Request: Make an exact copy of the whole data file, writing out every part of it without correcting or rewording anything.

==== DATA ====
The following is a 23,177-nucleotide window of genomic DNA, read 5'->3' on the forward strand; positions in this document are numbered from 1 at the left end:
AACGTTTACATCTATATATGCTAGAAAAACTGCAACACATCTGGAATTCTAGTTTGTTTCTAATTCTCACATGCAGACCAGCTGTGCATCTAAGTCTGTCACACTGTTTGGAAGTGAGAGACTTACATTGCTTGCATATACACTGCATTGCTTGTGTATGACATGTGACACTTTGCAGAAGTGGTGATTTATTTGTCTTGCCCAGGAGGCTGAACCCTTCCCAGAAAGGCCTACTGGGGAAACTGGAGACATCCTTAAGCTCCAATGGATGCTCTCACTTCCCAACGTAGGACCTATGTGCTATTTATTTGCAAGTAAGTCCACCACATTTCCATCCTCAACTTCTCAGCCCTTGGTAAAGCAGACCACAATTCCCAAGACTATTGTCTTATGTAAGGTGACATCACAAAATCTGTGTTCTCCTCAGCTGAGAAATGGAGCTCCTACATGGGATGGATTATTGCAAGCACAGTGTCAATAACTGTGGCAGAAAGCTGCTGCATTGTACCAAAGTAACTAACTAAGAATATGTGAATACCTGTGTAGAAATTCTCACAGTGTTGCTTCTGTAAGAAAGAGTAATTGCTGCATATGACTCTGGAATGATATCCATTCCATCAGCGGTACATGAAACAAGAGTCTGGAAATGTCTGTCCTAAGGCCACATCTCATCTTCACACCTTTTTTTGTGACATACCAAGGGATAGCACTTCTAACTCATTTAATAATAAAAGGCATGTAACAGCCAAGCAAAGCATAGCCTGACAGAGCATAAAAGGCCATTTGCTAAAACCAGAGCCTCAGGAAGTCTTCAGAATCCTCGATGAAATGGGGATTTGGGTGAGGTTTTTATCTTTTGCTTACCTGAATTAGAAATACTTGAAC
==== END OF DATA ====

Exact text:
The following is a 23,177-nucleotide window of genomic DNA, read 5'->3' on the forward strand; positions in this document are numbered from 1 at the left end:
AACGTTTACATCTATATATGCTAGAAAAACTGCAACACATCTGGAATTCTAGTTTGTTTCTAATTCTCACATGCAGACCAGCTGTGCATCTAAGTCTGTCACACTGTTTGGAAGTGAGAGACTTACATTGCTTGCATATACACTGCATTGCTTGTGTATGACATGTGACACTTTGCAGAAGTGGTGATTTATTTGTCTTGCCCAGGAGGCTGAACCCTTCCCAGAAAGGCCTACTGGGGAAACTGGAGACATCCTTAAGCTCCAATGGATGCTCTCACTTCCCAACGTAGGACCTATGTGCTATTTATTTGCAAGTAAGTCCACCACATTTCCATCCTCAACTTCTCAGCCCTTGGTAAAGCAGACCACAATTCCCAAGACTATTGTCTTATGTAAGGTGACATCACAAAATCTGTGTTCTCCTCAGCTGAGAAATGGAGCTCCTACATGGGATGGATTATTGCAAGCACAGTGTCAATAACTGTGGCAGAAAGCTGCTGCATTGTACCAAAGTAACTAACTAAGAATATGTGAATACCTGTGTAGAAATTCTCACAGTGTTGCTTCTGTAAGAAAGAGTAATTGCTGCATATGACTCTGGAATGATATCCATTCCATCAGCGGTACATGAAACAAGAGTCTGGAAATGTCTGTCCTAAGGCCACATCTCATCTTCACACCTTTTTTTGTGACATACCAAGGGATAGCACTTCTAACTCATTTAATAATAAAAGGCATGTAACAGCCAAGCAAAGCATAGCCTGACAGAGCATAAAAGGCCATTTGCTAAAACCAGAGCCTCAGGAAGTCTTCAGAATCCTCGATGAAATGGGGATTTGGGTGAGGTTTTTATCTTTTGCTTACCTGAATTAGAAATACTTGAAC